Posted on: 05th Apr, 2009 08:52 pm

A short sale will affect her credit, though not as much as a foreclosure or deed in lieu will do. If she doesn't want her credit to be affected in any way, she has to pay off the mortgage on it in full. If she has a high monthly payment, she can request the lender to modify her loan to lower the payments. This will not affect her credit. But if she sells the house without paying off the mortgage it will definitely damage her credit score.
Posted on: 08th Apr, 2009 06:36 am
What exactly is reported on a borrower's credit report when the lender agreed to a short sale vs. when the lender had to foreclose? Does the final reporting change if the borrower agrees to be responsible for the remainder/deficient debt?
Posted on: 11th Apr, 2009 08:00 am
I have a condo in Calif in a resort community that was orginally purchased as a 2nd home. Aprox 3 years later I converted it to a rental in lieu of taking a loss on the property thinking the market would improve. Obviously - it has become worse. Will the banks consider a shrot sale in this situation.
Posted on: 12th Apr, 2009 11:57 pm

To JayBee,

Whether a lender forecloses or short sells the property, both will be reported in the credit report. In case of a foreclosure, your credit score will get lowered by 250 points whereas in short sale, your credit score will get dropped by 80-100 points. If the borrower pays off the deficient debts, then the lender will stop the foreclosure or the short sale but the late payments will be mentioned in your credit report.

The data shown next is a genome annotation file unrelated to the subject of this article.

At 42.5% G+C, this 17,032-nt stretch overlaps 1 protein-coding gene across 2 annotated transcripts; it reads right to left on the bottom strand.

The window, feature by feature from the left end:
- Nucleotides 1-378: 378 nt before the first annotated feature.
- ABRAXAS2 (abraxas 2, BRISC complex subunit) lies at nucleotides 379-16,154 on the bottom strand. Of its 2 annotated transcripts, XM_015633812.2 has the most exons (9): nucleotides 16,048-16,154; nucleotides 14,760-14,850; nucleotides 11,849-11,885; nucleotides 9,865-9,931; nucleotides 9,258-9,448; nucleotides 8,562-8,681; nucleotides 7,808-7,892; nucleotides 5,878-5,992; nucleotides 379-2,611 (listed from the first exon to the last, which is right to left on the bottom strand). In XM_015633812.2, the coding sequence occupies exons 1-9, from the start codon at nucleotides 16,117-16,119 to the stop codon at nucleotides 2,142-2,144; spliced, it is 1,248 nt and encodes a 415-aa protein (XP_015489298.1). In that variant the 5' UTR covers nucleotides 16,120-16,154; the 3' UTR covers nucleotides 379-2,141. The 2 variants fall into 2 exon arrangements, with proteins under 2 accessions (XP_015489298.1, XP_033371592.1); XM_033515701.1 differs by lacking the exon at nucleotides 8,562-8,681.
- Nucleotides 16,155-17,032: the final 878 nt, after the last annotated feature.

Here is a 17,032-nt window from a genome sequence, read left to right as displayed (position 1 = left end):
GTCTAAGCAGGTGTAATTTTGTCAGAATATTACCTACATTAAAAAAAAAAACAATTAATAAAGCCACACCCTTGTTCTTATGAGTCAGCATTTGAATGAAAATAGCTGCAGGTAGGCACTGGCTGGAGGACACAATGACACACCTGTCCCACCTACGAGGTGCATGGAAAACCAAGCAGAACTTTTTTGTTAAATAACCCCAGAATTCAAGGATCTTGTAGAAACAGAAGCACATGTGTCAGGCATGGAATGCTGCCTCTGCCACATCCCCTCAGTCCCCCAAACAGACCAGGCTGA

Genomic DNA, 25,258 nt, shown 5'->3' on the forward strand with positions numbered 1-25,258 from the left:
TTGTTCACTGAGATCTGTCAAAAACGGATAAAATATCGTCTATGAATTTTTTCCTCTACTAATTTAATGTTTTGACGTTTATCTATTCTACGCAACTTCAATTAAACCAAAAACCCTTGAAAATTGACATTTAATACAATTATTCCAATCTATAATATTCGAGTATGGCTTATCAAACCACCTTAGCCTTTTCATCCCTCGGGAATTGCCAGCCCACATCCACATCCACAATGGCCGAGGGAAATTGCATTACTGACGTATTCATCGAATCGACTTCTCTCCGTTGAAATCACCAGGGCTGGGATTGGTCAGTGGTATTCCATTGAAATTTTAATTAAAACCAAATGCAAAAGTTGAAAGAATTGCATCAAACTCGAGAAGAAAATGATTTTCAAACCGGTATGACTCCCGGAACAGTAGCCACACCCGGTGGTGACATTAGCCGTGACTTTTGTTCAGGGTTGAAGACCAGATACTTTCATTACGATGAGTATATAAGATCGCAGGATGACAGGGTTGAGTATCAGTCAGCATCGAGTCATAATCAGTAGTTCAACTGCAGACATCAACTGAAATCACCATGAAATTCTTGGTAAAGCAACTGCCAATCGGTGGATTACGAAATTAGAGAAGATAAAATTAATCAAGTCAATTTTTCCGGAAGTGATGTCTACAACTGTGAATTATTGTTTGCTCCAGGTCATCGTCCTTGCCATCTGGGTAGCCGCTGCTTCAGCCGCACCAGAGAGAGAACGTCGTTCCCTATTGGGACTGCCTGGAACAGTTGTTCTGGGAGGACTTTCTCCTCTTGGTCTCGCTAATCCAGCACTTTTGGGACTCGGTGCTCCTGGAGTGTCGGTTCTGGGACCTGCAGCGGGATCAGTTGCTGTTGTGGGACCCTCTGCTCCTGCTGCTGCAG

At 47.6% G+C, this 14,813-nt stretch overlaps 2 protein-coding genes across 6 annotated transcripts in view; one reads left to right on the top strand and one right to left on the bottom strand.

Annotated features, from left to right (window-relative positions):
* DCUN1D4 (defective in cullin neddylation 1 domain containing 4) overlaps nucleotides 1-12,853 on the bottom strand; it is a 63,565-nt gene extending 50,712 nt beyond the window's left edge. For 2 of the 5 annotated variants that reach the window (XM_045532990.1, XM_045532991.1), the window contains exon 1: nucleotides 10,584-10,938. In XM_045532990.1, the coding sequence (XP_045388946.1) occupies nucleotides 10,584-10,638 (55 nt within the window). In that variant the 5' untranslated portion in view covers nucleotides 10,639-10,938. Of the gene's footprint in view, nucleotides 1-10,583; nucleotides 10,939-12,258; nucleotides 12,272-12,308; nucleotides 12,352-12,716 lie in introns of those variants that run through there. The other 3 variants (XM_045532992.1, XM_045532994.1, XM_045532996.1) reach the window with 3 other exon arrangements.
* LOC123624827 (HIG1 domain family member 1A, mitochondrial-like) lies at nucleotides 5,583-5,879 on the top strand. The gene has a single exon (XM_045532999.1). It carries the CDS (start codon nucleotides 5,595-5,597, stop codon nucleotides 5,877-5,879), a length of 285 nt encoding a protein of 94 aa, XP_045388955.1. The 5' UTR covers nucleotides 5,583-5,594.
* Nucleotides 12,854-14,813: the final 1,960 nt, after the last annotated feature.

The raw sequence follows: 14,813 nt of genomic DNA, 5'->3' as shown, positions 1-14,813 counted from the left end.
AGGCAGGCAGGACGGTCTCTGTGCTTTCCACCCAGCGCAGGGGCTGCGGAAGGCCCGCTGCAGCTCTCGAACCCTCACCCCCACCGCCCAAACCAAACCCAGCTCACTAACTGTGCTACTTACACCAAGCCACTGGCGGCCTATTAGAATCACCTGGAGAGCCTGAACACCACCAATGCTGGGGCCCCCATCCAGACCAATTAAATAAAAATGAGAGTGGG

To Dave1G,

You can apply to your lender for a short sale by writing a hardship letter. However, it would be the discretion of the lender whether he would accept the short sale request or not. Moreover, you should note that a lender will only consider your short sale request if you are delinquent on your mortgage payments.

Posted on: 13th Apr, 2009 03:43 am
I am currently in a short sale with my investment property and I just found out through my agent that my second loan wanted about $ 8,900.00 to proceed with the short sale (I owe $90,000 total for 2nd loan) I dont have money so we offered $1,000.00 because my agent said we had to offer something, if not we would kill the short sale. Plus my 1st is already giving them $3,000.00 But the rest will go into a recovering account (collections) and I would have to negociate with them again. Does this sound normal? Should I just foreclose? I obviously dont have the money and even if I make payment plans with the collection dept it will be hard to pay. (they will send all the remaining amount to collections)
Posted on: 29th Apr, 2009 09:46 am